Another fantastic video from PBS. I know you guys enjoy your work but I would have to say you earned your pay on this one. Messing with mom and dad eagle would be like meeting a hood in the alley with say 3 or 4 switchblades in each hand. Great video from all involved and great shots. Thank You

  • jOe

    pro-choice (adjective)
    believing that enabling casual, irresponsible fornication is more
    important than protecting the lives of unborn children

  • Claire

    I LOVED this show! My area of interest is usually centered on mammals and reptiles, but I was memorized when I watched this. The bird is so powerful, clever, and BIG I couldn’t help but have a fascination with it. Thanks, PBS!!! :)

  • Bonnie

    OUTSTANDING! I have never been so captured by a science program in a LONG time! My husband who is legally blind also enjoyed the program because the descriptions of the action were beautiful! Thank-you!

  • Love

    Compelling and powerful story telling of this magnificent and regal bird. Thank you.

  • Jane Robb

    If you’re ever in Belize, you must go to see “Panama” , the Harpey Eagle, at the Belize Zoo (a rehab zoo of injured native animals that cannot be returned to the wild.) “Panama” was injured and now lives at the Zoo – friends hand fed mice to “Panama.” Most exciting. The bird is enormous and menacing. The Zoo director, Sharon, calls to “Panama” and he knows his ‘lunch’ of mice is coming! He responds with the Harpey Eagle cry – quite a phenomena.

  • Trevor Thomas

    This is the most regal bird that I have ever laid my eyes on.

  • andrew poole

    Very amazing! How can such a bird do this. Fergus Beeley nice work you are legend to me.

  • Roger White Jr.

    Amazing!!! long live the harpy Eagles!!!!!…Nice work guys!!!!

  • Polly Wren Neldner

    My “holy grail”…hope to someday…before I die…to see one….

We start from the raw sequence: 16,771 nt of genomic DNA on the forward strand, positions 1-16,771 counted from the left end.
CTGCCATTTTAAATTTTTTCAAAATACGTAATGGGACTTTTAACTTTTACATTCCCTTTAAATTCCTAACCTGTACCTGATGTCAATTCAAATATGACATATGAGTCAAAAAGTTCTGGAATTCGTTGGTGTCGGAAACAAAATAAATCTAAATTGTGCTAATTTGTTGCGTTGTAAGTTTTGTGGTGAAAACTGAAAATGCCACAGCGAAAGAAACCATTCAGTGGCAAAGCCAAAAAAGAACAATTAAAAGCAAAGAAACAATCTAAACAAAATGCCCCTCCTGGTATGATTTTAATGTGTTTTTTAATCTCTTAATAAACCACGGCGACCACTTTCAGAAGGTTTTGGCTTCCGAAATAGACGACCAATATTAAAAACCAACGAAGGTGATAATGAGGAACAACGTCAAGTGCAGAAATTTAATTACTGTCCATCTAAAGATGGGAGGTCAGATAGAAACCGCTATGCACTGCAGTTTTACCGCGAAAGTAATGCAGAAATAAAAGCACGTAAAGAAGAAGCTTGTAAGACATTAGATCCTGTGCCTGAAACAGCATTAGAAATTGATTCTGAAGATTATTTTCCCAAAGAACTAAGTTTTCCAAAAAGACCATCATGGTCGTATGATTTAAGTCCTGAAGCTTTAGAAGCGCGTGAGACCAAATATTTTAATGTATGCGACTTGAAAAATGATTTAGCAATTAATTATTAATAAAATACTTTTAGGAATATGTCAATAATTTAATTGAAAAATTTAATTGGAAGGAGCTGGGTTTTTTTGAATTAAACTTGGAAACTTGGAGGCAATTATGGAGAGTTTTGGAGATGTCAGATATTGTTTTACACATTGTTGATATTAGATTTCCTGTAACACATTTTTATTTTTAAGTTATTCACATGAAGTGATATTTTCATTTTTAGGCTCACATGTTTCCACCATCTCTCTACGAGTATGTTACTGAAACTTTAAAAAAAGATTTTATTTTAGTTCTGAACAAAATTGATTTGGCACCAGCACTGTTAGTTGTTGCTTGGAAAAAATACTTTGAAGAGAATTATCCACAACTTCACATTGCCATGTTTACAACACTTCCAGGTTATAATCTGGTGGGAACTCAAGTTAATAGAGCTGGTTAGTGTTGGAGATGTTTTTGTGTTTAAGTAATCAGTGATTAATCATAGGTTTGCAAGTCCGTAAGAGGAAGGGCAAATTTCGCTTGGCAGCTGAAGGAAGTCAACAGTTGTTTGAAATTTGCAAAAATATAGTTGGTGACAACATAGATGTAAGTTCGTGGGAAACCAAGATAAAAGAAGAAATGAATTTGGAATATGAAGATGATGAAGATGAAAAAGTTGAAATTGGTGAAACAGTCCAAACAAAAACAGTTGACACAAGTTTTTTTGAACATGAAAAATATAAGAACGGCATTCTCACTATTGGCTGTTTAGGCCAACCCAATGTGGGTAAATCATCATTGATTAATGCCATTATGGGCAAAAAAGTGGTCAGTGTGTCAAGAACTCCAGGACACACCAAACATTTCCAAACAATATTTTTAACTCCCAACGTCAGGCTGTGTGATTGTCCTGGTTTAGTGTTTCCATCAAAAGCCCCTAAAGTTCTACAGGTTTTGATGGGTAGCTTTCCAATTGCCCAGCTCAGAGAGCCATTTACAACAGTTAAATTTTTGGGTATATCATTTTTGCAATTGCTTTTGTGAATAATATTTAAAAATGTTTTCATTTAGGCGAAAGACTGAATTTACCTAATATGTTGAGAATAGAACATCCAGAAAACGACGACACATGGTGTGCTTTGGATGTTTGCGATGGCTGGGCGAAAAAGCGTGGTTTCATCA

• Enosh Baker

    Dear Fergus Beeley,

    Those aren’t “your” harpy eagles.

    You smell!

    You are the scourge of the upper canopy. You are proof that colonialism subsumes our culture. Your work destroys the wild.

  • albert

    Contrary to a popular belief the Harpy eagle is not the most powerful eagle in the world.. It’s the Philippine eagle it take much larger and heavier prey than Harpy eagle and more ferocious prey such as large snakes like pythons and cobras, monitor lizards, large monkeys like macaques. It feeds on civets, flying lemurs, monkeys, large birds, giant cloud rat, small dogs and pigs the largest prey it carries to it’s nest was a 14 kg cervus deer.
    Harpy eagle basically feeds on tree dwelling animals like birds, small monkeys and 80% of it’s diet composed of sloths.

  • Mariah

    Enosh , I agree with you. I was so annoyed that I almost turn it off 3 or 4 times but didn’t because the images were so beautiful.

    albert, thanks for the info.

  • Lucia

    I’d like to buy the DVD but the site does not deliver in Brazil. Is there another site?

  • Jason

    Outstanding work, Great program.

    Thank You

  • Ada Lai

    Just watched this episode on PBS. It was amazing and beautiful and quite moving. I was totally enthralled, esp.at the end when the chick was watching those who had watched him. Thank you!

  • Kimberly Bohon

    Absolutely wonderful film. I loved being transported into the Harpy Eagle’s world. I am so glad the chick did well and that you were able to form such an amazing bind with him! Great job! I look forward to more of your films!

  • Barb

    Just watched this last night. At one point he did say that one of the monkeys the male brought back was the size of the average house cat, so it did provide a sort of comparison for size.

    However, what bothered me was how he kept saying that the ‘chick’ kept staring right at him, and how it was so ‘connected’ to HIM. All this while he was lying flat on his back ON THE GROUND, and the photographers were the ones high in the trees actually WITH the majestic creatures probably more connected and in tune with them than he was through his binoculars. Also, why wasn’t HE the one to ascend the tree to place the cameras, or at least assist? It would’ve given him the opportunity to get at least one up close and personal siting.

    I would have loved to have heard the cameraman/men’s point of view and what they thought of the entire experience, but, unfortunately, we rarely hear from them.

    Overall, though, I was pleased that the family was not disturbed and was left to live as they must. I wasn’t happy about them screwing the cameras into the tree.

    My heart broke watching her in the rain drenched and waiting, then calling desparately for her man when it finally cleared, but so relieved when that little white head popped up and he came flying through the canopy!